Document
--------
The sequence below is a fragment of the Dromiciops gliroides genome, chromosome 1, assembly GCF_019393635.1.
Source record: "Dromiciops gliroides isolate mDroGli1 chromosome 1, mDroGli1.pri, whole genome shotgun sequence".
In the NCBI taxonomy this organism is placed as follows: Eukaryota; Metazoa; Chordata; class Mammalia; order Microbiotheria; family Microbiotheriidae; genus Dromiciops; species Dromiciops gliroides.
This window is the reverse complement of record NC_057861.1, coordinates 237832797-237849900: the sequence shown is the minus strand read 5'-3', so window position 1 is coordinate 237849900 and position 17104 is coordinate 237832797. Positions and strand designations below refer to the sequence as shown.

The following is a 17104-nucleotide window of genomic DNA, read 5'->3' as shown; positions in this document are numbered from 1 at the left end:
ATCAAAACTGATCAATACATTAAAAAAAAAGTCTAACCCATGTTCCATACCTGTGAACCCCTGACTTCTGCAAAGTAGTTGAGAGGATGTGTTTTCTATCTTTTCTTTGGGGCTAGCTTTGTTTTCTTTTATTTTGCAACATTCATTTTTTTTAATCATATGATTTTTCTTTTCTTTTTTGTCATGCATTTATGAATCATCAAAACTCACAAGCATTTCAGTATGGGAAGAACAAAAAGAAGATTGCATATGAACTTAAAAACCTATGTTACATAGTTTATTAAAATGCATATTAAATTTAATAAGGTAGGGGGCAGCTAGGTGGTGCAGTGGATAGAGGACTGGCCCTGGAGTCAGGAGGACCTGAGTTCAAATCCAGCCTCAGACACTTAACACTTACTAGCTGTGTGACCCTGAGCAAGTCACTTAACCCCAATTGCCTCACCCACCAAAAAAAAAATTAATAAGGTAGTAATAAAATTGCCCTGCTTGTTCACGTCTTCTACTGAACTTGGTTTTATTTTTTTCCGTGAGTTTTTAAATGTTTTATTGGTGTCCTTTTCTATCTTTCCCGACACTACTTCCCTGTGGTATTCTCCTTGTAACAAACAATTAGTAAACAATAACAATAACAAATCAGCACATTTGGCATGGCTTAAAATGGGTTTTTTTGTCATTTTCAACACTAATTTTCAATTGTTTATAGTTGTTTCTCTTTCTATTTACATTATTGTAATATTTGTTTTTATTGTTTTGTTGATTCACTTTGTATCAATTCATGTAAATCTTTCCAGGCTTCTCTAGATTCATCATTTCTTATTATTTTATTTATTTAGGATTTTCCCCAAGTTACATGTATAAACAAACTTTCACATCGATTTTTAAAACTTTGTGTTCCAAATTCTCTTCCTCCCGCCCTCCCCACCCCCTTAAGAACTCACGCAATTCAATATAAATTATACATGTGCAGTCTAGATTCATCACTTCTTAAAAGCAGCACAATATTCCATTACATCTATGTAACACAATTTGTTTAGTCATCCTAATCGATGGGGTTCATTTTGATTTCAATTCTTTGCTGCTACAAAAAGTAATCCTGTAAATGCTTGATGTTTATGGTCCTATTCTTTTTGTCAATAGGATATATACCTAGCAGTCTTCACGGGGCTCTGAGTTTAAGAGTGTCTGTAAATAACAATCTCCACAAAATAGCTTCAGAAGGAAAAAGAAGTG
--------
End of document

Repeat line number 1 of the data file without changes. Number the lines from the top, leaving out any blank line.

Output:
The sequence below is a fragment of the Dromiciops gliroides genome, chromosome 1, assembly GCF_019393635.1.